ARLINGTON -- Josh Hamilton said he fell. He did not dive after the ball. "I'm not that stupid," Hamilton said afterward. "I reached for it, and at the last second it was tailing away from me and I basically fell. I hope people don't think I'm that stupid." Rangers fans were just hoping he was all right. He was in his first game after being sidelined since Sept. 4 with two small fractures in his right rib cage.
On a Friday night when the Rangers fell, 5-4, in 11 innings on Juan Rivera's second home run of the night, the big news was what happened in the first half of the game. Hamilton returned to the lineup in center field and went 0-for-3 against Angels starter Jered Weaver. He also made one tricky catch in the sixth inning, racing back to the wall in deep center to run down Bobby Abreu's long drive. That was his one fielding chance on the night other than fielding a routine single by Alberto Callaspo in the second. Then there was the dive. Or the fall. Abreu came up with two outs in the first inning against Rangers starter Tommy Hunter and hit a drive into the left-center-field gap. Hamilton went racing over and couldn't quite get it. Whether it was a dive or a fall, he ended up face-first on the ground as Abreu ended with up with a double. "I didn't dive for it," Hamilton said. He did come up smiling and manager Ron Washington insisted that he wasn't worried when he saw Hamilton go to the ground. "That's the way he plays," Washington said. "The only way he can hurt himself would be running into a wall like Minnesota. He let it all hang out and played well. That's what I wanted to see." Hamilton stayed in the game and had three at-bats. He fouled out on a high popup in the first, hit a roller back to Weaver in the fourth and hit a high fly to left-center in the sixth. He left the game after that at-bat. "He was much better than I thought," Washington said. "It looked like his timing was good. Jered Weaver can make you look bad." Hamilton is scheduled to be the Rangers' designated hitter on Saturday and then play the field on Sunday in the final regular-season game. Doubts about him being ready for the playoffs are fading fast. "I felt like it went well," Hamilton said. "I felt like my at-bats were good. My first at-bat, the foulout, that kind of [stunk]. I would have like to have seen more pitches, but overall, coming back, facing a guy like that for not seeing anything for a month, I feel like I did well. I was seeing the ball well." Doubts about Mitch Moreland being on the playoff roster are also fading quite fast. Moreland may have been facing a challenge from Chris Davis to be the Rangers' left-handed-hitting first baseman, but he has responded quite well. If the night was important to Hamilton, it might have been just as much to Moreland, and he delivered by hitting two home runs. Both came off of Weaver, who entered the game with the fourth-best ERA in the American League. "The last few times he faced us he has thrown the ball really well," Moreland said. "He mixes his pitches really well. I just wanted to get in a good hitting position, see the ball and hit it well." Throw in the first steal of home in his baseball career and Moreland had quite a night. That was all part of the game that Hamilton missed after his sixth-inning departure. This game would have been a classic if it had meant anything. Moreland gave the Rangers a 2-1 lead in the seventh with his second home run. The Angels then scored two in the eighth off Michael Kirkman and Rivera homered in the ninth off of Mark Lowe. That gave the Angels a 4-2 lead before the Ranges rallied in the bottom of the ninth. Then Ian Kinsler was hit by a pitch, Moreland walked and Bengie Molina singled. That scored one run and left runners at the corners. Julio Borbon then lined softly to shortstop, bringing up Elvis Andrus. With the count 2-0 on Andrus, pinch-runner Esteban German broke early for second. Fernando Rodney stepped off and got German in a rundown. But, after delaying too long, Rodney finally got the ball to Rivera, his first baseman. When he did, Moreland broke for home and Rivera's throw was off the mark, allowing the Rangers to pull off a double steal to tie the score. "Moreland did a good job reading that play," Washington said. "Moreland had a good night." It would have been better if the Rangers had won. But they were 1-for-13 with runners in scoring position and the Angels delivered the final big blow with Rivera's 11th-inning home run off Harrison. "Definitely all the stops were pulled out tonight and Rivera ended it," Washington said. And Hamilton walked away just fine from his dive. Or his fall.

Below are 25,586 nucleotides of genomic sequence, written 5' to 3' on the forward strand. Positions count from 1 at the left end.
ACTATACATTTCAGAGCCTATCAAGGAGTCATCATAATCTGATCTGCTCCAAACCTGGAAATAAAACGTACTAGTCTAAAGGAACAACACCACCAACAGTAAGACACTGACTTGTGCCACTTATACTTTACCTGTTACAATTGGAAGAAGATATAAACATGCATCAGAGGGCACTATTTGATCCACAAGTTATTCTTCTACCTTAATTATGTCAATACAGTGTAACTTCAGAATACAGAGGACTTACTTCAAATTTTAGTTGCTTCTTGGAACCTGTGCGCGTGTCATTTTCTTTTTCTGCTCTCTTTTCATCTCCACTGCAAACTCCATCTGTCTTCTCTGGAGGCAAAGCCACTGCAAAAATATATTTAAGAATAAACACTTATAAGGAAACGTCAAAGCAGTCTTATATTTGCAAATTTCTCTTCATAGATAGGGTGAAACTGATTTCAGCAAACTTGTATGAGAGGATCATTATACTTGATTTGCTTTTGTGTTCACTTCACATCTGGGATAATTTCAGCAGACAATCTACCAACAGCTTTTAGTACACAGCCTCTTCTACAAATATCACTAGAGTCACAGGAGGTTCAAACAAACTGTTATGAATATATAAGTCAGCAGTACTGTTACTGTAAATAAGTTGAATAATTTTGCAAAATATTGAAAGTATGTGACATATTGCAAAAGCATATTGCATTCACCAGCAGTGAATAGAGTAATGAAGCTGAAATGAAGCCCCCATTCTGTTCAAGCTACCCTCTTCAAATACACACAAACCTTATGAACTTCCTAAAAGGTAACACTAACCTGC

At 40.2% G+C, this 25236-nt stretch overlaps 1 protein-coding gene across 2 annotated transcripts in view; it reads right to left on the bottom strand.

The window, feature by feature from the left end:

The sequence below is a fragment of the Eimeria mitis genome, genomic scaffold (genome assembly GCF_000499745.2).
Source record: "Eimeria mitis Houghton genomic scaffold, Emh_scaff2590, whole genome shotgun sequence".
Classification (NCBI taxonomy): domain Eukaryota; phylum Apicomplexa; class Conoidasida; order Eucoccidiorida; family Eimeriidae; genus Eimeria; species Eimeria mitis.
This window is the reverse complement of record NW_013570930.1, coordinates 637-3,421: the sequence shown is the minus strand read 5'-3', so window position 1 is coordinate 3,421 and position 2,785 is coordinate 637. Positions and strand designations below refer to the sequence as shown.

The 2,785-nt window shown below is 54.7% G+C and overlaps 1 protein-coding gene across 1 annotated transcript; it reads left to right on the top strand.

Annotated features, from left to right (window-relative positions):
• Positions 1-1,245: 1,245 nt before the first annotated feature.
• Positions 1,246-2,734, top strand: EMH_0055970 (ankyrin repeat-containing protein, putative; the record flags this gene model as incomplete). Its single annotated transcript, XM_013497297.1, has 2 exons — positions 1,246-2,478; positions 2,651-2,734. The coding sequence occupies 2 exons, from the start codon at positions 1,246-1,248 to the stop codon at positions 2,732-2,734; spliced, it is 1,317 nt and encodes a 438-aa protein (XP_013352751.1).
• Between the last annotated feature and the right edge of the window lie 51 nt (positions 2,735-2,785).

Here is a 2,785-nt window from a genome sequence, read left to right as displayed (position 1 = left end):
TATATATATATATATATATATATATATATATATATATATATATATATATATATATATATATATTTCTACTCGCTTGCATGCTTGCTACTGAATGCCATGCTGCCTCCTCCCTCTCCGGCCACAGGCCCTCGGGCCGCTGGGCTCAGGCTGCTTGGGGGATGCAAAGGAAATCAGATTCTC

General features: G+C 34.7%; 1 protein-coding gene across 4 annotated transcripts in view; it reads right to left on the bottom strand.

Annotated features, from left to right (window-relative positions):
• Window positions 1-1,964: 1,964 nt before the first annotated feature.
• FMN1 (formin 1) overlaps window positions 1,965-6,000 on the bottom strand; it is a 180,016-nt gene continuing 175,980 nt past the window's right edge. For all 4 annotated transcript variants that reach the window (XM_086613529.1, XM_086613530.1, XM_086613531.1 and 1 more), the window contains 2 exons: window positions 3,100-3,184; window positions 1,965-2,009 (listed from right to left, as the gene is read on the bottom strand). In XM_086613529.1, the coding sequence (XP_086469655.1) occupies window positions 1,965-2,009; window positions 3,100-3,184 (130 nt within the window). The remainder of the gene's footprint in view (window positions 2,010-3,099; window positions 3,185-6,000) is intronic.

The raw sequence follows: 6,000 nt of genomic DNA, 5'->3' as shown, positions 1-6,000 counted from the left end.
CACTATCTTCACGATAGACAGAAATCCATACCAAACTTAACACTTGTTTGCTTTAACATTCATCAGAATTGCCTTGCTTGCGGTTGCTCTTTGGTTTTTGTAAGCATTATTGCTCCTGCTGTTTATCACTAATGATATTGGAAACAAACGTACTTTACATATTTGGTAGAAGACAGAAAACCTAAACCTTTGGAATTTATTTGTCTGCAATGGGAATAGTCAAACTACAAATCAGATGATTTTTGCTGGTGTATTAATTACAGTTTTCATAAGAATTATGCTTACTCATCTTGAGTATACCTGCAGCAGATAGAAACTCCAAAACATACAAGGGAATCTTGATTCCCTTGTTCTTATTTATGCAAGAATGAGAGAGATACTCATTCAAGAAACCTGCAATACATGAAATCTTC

T.R. Sullivan is a reporter for MLB.com Read his blog, Postcards from Elysian Fields and follow him on Twitter @Sullivan_Ranger. This story was not subject to the approval of Major League Baseball or its clubs.